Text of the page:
Deckscape – Behind the Curtain [Review]

Card magic

Location:  at home

Date Played: February 12, 2020

Team size: 1-6; we recommend 2-3

Duration: 60 minutes

Price: about ~$15

REA Reaction

Deckscape games are consistently fun and playfully designed.

In recent installments, the games’ creators have put interesting and engaging spins on the gameplay. That was true of the stage magic-themed Behind the Curtain.

The stage magic box art for Deckscape - Behind the Curtain.

Since their first installment, however, Deckscape has always included a couple of gotcha “puzzles” that feel more like a game of “guess what I’m thinking” than a fair, solvable puzzle. I keep getting the impression that Deckscape’s designer feels that a game needs something that lots of people get wrong. While Behind the Curtain would have been more satisfying if every puzzle felt fair, thankfully we pushed through our early moments of frustration to reveal a truly satisfying play-at-home escape game.

From our perspective, Behind the Curtain was one of the strongest games in Deckscape’s respectable stable.

Who is this for?

  • Puzzle lovers
  • Any experience level

Why play?

  • Solid puzzle play
  • Clever use of simple concepts from magic
  • This is one of Deckscape’s stronger products


We had received an anonymous envelope with free tickets to a magic show performed by the legendary Lance Oldman in New York City… so we went to the show…

The deck of cards and a mysterious envelope.


Behind the Curtain followed the same structure as all previous Deckscape games. We explained this in detail in our first Deckscape review of their original games Test Time & The Fate of London.

The only key difference in Behind the Curtain was the inclusion of a mysterious envelope.


Deckscape’s Behind the Curtain was a standard play-at-home escape game with a moderate level of difficulty.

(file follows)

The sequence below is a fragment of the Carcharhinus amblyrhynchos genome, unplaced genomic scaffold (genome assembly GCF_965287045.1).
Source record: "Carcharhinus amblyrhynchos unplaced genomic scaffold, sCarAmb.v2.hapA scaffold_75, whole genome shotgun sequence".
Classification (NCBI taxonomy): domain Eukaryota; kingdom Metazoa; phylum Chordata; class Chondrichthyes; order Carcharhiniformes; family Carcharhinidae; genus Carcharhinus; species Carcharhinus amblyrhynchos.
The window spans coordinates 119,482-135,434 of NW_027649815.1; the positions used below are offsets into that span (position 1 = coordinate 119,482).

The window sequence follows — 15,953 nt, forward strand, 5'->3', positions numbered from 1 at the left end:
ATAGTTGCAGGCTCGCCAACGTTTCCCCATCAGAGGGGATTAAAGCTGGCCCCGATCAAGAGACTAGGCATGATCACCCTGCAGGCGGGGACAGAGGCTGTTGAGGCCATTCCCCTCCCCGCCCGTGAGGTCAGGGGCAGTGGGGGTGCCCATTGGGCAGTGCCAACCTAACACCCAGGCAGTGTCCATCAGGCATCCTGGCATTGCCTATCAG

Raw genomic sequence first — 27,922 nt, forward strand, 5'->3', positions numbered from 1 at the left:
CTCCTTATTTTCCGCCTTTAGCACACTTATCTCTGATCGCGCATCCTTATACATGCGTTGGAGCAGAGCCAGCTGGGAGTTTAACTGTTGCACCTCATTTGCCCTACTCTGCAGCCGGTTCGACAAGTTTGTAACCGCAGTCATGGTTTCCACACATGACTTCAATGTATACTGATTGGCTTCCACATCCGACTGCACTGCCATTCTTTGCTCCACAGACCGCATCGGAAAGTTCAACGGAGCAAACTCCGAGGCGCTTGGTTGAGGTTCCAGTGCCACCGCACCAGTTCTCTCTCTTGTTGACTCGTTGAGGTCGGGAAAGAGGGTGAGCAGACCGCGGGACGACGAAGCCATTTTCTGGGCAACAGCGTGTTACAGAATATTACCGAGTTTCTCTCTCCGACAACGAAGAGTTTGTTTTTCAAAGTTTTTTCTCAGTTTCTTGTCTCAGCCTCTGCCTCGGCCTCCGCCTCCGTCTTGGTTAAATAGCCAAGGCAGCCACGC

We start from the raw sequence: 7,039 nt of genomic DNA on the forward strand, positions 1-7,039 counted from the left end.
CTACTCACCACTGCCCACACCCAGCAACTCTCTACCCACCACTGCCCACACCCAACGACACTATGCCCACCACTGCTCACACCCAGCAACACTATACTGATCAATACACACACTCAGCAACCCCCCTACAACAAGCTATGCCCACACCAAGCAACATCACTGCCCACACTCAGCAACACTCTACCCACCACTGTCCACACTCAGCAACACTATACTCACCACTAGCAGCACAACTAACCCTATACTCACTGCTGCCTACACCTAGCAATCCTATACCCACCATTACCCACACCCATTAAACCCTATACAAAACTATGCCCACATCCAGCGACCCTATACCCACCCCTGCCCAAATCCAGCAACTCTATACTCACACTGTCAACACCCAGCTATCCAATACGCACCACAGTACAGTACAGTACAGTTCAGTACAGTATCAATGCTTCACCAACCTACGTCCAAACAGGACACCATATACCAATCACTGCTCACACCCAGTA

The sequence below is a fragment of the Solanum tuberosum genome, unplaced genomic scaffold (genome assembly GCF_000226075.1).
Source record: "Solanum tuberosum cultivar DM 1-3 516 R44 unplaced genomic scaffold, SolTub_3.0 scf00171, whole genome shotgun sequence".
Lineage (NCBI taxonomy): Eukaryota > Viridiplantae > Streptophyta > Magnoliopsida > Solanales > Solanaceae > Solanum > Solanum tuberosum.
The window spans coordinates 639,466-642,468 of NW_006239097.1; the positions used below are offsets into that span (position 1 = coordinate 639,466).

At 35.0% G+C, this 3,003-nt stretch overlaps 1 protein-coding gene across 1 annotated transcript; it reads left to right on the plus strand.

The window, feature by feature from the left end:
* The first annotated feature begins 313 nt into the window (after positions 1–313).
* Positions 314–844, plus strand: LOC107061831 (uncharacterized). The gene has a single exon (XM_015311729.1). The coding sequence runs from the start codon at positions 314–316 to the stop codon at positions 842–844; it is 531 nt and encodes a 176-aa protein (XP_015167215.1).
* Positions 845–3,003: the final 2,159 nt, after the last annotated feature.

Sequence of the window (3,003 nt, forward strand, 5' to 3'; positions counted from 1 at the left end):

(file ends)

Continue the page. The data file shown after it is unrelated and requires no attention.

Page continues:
Core gameplay revolved around observing and making connections.

Early puzzle cards introducing the main character, magician Lance Oldman.


➕ Deckscape created magically thematic puzzles for Behind the Curtain. They would obscure, change, and misdirect. We appreciated how the gameplay style made sense with the story.

➕ In Behind the Curtain, Deckscape included props that allowed them to do more than they could otherwise have accomplished with only the deck of cards. They employed these in thematically relevant ways to add intrigue and deliver satisfying solves. They stretched these few additional props remarkably far.

➖ We encountered a few puzzles that felt like “gotcha” moments. One early puzzle was so egregiously obnoxious that we thought about quitting. Deckscape always throws in a couple of garbage puzzles and we hate that they do it. (Update: The most egregious gotcha moment for us was born from a misunderstanding of the rules… which is kind of a different problem, but one we’ll own a bit of)

➖ It wasn’t always clear – from the wording or the illustrations – when you needed an object or what you needed to understand about an object in order to solve a puzzle. This led to a couple of choke points where it was difficult to use the hint system to even figure out where to focus our attention.

➖ Although you should be able to solve through multiple stacks of cards at once for the bulk of the game, we broke sequence at one point due to some confusion born from the game’s art.

➕ We enjoyed an artistic late-game solve and the finale.

Tips For Players

  • Space Requirements: a small table
  • Required Gear: just the game

Buy your copy of Deckscape’s Behind the Curtain, and tell them that the Room Escape Artist sent you.

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